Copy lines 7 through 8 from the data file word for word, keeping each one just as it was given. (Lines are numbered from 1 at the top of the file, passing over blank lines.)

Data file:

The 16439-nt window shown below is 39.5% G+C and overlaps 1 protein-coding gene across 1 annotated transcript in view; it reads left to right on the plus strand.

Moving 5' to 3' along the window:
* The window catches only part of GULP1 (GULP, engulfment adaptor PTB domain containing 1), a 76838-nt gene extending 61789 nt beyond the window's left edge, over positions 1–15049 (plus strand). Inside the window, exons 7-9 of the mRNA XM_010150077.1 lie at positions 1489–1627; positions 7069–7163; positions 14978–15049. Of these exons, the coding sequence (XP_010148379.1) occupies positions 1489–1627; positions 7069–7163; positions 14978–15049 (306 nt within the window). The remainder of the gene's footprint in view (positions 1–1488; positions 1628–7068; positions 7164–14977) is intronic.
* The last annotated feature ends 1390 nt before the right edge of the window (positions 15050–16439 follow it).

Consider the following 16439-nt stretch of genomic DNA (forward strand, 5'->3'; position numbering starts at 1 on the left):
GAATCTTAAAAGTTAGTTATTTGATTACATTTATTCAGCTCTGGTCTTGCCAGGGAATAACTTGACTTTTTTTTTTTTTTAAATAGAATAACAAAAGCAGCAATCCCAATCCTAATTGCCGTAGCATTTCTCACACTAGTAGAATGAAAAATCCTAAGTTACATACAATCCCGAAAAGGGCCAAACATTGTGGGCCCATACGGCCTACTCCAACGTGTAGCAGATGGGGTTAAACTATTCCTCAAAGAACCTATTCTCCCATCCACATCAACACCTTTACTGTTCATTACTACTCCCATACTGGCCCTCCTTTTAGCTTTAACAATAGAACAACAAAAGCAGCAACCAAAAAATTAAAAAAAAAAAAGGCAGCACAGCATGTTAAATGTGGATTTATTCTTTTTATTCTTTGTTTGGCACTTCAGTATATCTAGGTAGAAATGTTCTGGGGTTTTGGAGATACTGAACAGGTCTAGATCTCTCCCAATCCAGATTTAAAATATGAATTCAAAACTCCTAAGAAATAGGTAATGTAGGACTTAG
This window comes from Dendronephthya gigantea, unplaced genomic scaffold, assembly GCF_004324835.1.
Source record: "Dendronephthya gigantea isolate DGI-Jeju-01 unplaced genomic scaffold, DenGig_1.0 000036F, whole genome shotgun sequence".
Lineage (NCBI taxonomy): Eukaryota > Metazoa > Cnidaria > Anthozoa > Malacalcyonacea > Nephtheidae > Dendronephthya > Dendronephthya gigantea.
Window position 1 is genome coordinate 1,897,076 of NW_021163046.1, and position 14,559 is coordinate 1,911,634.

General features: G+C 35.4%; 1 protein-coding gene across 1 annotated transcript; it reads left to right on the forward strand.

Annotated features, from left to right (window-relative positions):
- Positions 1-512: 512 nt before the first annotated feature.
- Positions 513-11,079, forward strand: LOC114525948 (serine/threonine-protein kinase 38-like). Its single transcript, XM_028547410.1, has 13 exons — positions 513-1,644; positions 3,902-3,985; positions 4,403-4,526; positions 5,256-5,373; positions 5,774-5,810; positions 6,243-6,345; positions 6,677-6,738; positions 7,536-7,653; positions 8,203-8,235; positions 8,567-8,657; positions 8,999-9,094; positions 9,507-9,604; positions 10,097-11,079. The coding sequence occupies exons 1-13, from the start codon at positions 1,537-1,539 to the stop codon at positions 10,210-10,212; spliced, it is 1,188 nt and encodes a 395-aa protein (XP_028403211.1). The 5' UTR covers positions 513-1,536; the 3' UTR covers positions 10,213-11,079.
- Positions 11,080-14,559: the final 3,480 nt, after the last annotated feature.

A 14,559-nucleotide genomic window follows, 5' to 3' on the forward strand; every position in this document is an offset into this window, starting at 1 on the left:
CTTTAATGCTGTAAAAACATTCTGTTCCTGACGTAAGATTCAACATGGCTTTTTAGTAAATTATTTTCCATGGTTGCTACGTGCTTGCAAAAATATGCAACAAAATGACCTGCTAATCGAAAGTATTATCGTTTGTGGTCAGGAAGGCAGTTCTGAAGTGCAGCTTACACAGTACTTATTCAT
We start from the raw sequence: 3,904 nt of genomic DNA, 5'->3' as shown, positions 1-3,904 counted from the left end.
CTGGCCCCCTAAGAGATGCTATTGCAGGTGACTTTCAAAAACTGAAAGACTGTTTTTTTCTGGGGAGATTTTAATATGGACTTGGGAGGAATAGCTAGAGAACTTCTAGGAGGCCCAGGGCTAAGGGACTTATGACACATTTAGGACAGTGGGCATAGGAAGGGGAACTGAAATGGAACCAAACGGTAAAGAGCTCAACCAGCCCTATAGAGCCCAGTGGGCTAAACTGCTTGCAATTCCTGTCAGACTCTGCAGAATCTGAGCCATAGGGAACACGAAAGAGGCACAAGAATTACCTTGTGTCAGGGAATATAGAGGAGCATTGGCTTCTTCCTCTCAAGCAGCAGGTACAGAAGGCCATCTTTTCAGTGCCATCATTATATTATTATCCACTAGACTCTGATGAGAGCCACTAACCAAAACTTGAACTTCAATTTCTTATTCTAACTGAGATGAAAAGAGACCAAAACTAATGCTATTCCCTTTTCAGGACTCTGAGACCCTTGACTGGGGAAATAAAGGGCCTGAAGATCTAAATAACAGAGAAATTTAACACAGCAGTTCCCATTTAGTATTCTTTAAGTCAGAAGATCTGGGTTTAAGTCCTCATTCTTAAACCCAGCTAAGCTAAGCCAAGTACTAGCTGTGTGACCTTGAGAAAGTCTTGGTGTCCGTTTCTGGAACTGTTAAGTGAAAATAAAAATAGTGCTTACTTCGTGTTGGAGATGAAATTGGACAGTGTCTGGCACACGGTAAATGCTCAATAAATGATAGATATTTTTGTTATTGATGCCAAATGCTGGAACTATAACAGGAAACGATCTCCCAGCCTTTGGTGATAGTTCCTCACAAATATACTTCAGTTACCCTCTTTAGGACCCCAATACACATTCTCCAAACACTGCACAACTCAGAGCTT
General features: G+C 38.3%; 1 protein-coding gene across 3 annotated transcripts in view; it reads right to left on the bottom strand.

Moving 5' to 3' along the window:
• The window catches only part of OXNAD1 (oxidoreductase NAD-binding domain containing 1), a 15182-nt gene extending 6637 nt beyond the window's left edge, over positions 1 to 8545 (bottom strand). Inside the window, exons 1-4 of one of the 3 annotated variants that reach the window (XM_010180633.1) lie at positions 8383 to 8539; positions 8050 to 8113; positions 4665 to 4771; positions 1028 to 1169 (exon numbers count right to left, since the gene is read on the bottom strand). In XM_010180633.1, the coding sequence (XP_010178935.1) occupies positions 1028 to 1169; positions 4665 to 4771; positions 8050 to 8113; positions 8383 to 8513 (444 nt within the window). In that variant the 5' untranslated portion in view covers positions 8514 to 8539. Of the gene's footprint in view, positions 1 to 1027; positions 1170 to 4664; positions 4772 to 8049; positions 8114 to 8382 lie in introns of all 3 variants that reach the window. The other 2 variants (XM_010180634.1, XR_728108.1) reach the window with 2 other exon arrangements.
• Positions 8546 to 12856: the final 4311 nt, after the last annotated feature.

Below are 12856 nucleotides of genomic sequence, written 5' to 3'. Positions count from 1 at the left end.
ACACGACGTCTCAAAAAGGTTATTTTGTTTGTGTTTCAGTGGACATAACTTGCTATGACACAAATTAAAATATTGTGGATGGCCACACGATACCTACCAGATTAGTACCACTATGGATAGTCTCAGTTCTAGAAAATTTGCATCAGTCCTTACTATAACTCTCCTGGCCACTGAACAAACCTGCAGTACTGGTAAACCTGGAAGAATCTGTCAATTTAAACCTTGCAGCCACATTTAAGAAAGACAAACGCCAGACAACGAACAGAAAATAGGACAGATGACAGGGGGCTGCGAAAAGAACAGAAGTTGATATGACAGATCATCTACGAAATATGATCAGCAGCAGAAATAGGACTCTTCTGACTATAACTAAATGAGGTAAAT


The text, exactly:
This window comes from Dendronephthya gigantea, unplaced genomic scaffold, assembly GCF_004324835.1.
Source record: "Dendronephthya gigantea isolate DGI-Jeju-01 unplaced genomic scaffold, DenGig_1.0 000036F, whole genome shotgun sequence".